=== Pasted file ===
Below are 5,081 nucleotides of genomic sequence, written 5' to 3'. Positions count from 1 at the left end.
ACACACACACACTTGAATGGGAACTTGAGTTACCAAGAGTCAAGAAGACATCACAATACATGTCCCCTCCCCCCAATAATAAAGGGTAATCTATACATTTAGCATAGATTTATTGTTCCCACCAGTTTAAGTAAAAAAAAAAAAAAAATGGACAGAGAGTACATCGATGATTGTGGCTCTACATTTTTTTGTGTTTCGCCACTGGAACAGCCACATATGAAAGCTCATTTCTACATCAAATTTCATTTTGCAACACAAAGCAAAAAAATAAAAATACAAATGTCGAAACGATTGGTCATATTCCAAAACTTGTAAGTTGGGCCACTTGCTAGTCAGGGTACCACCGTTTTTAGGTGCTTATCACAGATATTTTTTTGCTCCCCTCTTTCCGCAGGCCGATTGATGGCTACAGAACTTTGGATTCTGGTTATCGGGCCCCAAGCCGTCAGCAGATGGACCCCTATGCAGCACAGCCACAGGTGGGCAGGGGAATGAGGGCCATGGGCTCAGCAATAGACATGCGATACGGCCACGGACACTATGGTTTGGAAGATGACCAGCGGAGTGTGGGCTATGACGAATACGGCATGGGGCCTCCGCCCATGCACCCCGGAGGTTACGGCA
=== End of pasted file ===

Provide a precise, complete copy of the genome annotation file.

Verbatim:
Below are 5,081 nucleotides of genomic sequence, written 5' to 3'. Positions count from 1 at the left end.
ACACACACACACTTGAATGGGAACTTGAGTTACCAAGAGTCAAGAAGACATCACAATACATGTCCCCTCCCCCCAATAATAAAGGGTAATCTATACATTTAGCATAGATTTATTGTTCCCACCAGTTTAAGTAAAAAAAAAAAAAAAATGGACAGAGAGTACATCGATGATTGTGGCTCTACATTTTTTTGTGTTTCGCCACTGGAACAGCCACATATGAAAGCTCATTTCTACATCAAATTTCATTTTGCAACACAAAGCAAAAAAATAAAAATACAAATGTCGAAACGATTGGTCATATTCCAAAACTTGTAAGTTGGGCCACTTGCTAGTCAGGGTACCACCGTTTTTAGGTGCTTATCACAGATATTTTTTTGCTCCCCTCTTTCCGCAGGCCGATTGATGGCTACAGAACTTTGGATTCTGGTTATCGGGCCCCAAGCCGTCAGCAGATGGACCCCTATGCAGCACAGCCACAGGTGGGCAGGGGAATGAGGGCCATGGGCTCAGCAATAGACATGCGATACGGCCACGGACACTATGGTTTGGAAGATGACCAGCGGAGTGTGGGCTATGACGAATACGGCATGGGGCCTCCGCCCATGCACCCCGGAGGTTACGGCA